If you spend as much time as I have with the team in Las Vegas, you’re bound to see double. It just comes with the territory. The Strip has that kind of affect on people.
In my case it has nothing to do with late nights or any of the other trappings of the city founded on sin. It has everything to do with what’s going on, on the court. And no, I’m not talking about the Morri (aka the Morris brothers).
There is a member of the Summer Suns who has evoked memories of another former member of the franchise, one who now happens to be on the bench as a coach. That player is Arinze Onuaku, the D-League All-Star who played his college ball at Syracuse.
Onuaku has proven, like he has on every stop of his career, an uncanny ability to get the rebound as if he has a GPS in his brain programmed to find the loose ball. Through three game he has averaged 9.7 boards in under 18 minutes of play — the fifth best in Summer League — including two double-digit efforts. Along with his ability to clean the glass like a window washer, Arinze has a nose for easy buckets under the basket. He has the highest field goal percentage in Vegas and also had six perfect shooting games in college.
His passion and power — he once broke the backboard on a dunk during Syracuse’s Midnight Madness — have earned him a nickname that his teammates call him from the bench, “the Beast.”
Sound familiar? For lifelong Suns fans, it probably sounds reminiscent of the man they used to refer to as “Big Daddy”, big man Mark West.
West crashed the boards so hard he needed airbags to ensure his opponents’ safety. He averaged six rebounds a game in an average of 21 minutes on the court. On offense he was like clockwork. In his time in Phoenix he made 62.5 percent of his shots and is fourth all-time in field goal percentage over his 17-year career.
Despite a two-inch difference in height, with West being taller, the two have a similar build, bring the same effort and, at least in Summer League, sport the same number for the Suns. They’re all qualities who impress the Suns’ elder statesmen.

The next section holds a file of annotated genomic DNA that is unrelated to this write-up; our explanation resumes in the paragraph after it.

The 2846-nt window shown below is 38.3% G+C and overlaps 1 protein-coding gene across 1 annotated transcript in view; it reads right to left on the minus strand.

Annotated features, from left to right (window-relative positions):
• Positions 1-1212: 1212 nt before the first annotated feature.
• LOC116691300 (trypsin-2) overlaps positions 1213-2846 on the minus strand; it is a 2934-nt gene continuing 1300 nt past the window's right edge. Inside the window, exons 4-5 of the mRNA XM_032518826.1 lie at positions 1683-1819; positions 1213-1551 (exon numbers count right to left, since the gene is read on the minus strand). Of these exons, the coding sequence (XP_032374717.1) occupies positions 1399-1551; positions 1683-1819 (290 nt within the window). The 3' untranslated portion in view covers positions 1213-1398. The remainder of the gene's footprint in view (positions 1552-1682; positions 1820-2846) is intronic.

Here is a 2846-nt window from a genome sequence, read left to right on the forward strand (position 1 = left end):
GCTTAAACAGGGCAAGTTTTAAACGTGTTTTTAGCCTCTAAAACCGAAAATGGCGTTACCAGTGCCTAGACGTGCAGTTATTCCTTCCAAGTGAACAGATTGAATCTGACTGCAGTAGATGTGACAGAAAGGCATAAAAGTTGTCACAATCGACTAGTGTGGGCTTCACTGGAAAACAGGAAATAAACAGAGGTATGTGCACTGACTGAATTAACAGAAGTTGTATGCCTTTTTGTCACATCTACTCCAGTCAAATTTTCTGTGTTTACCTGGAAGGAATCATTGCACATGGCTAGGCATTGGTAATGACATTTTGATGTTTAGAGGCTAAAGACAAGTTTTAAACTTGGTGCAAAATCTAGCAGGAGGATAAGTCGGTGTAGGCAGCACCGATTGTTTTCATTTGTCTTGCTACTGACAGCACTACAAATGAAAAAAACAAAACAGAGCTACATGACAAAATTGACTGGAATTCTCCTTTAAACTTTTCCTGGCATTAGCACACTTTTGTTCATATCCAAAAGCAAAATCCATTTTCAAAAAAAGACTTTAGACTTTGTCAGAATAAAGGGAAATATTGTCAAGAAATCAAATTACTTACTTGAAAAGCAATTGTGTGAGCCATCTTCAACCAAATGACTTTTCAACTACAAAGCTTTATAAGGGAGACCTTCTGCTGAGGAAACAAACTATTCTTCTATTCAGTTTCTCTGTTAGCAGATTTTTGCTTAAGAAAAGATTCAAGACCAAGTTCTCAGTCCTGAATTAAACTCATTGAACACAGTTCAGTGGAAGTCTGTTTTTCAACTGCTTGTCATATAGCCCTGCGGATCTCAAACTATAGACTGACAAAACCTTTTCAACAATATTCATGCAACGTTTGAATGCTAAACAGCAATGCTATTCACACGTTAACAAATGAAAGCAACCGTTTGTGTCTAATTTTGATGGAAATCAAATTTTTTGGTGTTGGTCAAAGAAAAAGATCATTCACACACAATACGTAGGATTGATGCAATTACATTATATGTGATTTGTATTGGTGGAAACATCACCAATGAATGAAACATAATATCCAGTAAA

“He’s wearing a great number,” West said with a chuckle. “He’s doing really well. He’s attacking the boards on the offensive and defensive end. He has great feet defensively when we’re in our schemes as far as traps and pushing down on pick and roll defense. Overall he’s doing a great job.”
While Onuaku came in with a specific skillset he had learned over the years, he has taken the time to gain knowledge from the experience that West brings to the table.
“He played 17 years,” said Onuaku. “Every time he’s on the baseline during practice talking to me, I’m listening and trying to get every piece from him.”
What he’s learning: skills that make the difference between being a young guy with potential in the D-League and being a long time veteran in the NBA.
“Just the little things,” Onuaku said of what West has taught him so far. “Posting up early. Running the flooring. Positioning. Little things like that. I have a great body he keeps telling me so I’m able to get where I want on the floor. He’s just telling me the little things to get me over the top.”
And it’s paying off so far, as he’s impressed not only the coaching staff, but General Manager Ryan McDonough. He even caught the eye of Managing Partner Robert Sarver. The Syracuse alum also has impressed the man whose game he resembles.
“I’m enjoying watching him play,” West said. “He’s doing a great job. He’s doing the things to help us win when he’s not scoring.”
It’s those little things and desire that could take this undrafted kid, who has spent time in the D-League, to an NBA training camp. It’s the same kind of effort that made West an invaluable part of the Suns 1993 Finals run and a fan favorite. Onuaku realizes the value in it.
“The biggest thing is everyday I try to get better,” the big man said with confidence and determination. “They say when you work hard things will pan out. It’s been a great summer for me so far.”
If he keeps it up, fans may be seeing double when the team returns to the court in Phoenix. We’ll just have to wait and see if West gives up his No. 41 permanently.
The Monsoon Rolls In
Both Vegas and Phoenix are very similar. Both are located in the middle of a Valley in a desert. Both have similar weather climates and each city is known to have a monsoon or two.
That’s why it shouldn’t come as a surprise that when a team from Phoenix came to the city the Rat Pack helped make famous to play, the Monsoon followed.
You’re probably wondering why I capitalized the word monsoon that time. While, it’s because it’s a nickname Archie Goodwin is beginning to earn. The youngest born American player for this year’s draft lit up the Summer League in the team’s third game to the tune of 22 points and some thunderous dunks. He earned the nickname “The Monsoon” because he is becoming known for making it rain in July.
Maybe we’ll get lucky enough and see an unseasonable storm or two roll in come November.